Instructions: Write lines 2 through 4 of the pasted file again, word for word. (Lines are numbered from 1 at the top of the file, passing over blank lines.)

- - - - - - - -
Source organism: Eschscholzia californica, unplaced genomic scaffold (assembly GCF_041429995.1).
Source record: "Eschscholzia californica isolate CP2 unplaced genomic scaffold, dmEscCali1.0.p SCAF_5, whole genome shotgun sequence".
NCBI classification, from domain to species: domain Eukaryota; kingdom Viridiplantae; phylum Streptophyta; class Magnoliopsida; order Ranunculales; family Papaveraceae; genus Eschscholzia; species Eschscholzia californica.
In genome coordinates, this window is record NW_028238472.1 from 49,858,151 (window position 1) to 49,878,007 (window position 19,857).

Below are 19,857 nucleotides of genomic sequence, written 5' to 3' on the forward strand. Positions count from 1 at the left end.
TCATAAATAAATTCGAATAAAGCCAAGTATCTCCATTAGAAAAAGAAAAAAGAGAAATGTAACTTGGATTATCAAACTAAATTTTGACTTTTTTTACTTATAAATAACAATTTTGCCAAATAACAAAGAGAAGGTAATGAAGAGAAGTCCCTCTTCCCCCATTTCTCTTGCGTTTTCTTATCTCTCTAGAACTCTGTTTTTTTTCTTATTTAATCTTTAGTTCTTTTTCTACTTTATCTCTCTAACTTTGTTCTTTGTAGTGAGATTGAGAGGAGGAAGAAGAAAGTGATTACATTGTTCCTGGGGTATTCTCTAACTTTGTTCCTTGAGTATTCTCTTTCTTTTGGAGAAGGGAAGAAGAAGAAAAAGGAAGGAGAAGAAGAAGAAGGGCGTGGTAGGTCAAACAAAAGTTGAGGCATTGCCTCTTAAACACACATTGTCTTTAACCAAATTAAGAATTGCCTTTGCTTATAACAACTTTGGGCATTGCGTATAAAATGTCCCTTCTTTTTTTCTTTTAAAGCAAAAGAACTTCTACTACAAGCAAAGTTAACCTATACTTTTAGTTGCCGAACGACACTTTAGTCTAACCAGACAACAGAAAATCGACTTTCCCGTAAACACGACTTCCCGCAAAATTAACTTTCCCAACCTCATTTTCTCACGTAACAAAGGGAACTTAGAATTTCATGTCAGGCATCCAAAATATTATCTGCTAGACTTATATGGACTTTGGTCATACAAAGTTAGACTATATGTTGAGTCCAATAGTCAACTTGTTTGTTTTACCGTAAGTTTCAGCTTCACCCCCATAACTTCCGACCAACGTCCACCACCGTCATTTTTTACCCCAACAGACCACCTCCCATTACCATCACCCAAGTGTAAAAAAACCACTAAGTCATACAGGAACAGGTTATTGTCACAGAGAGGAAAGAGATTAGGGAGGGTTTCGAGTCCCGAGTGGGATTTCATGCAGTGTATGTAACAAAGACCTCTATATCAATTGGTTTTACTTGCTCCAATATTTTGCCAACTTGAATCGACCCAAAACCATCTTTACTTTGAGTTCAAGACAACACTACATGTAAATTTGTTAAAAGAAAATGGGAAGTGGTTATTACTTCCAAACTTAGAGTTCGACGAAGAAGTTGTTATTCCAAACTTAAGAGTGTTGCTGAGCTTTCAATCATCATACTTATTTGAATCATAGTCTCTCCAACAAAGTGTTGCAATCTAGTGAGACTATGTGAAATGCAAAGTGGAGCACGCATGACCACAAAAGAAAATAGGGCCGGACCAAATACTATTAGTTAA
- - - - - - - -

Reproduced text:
Source record: "Eschscholzia californica isolate CP2 unplaced genomic scaffold, dmEscCali1.0.p SCAF_5, whole genome shotgun sequence".
NCBI classification, from domain to species: domain Eukaryota; kingdom Viridiplantae; phylum Streptophyta; class Magnoliopsida; order Ranunculales; family Papaveraceae; genus Eschscholzia; species Eschscholzia californica.
In genome coordinates, this window is record NW_028238472.1 from 49,858,151 (window position 1) to 49,878,007 (window position 19,857).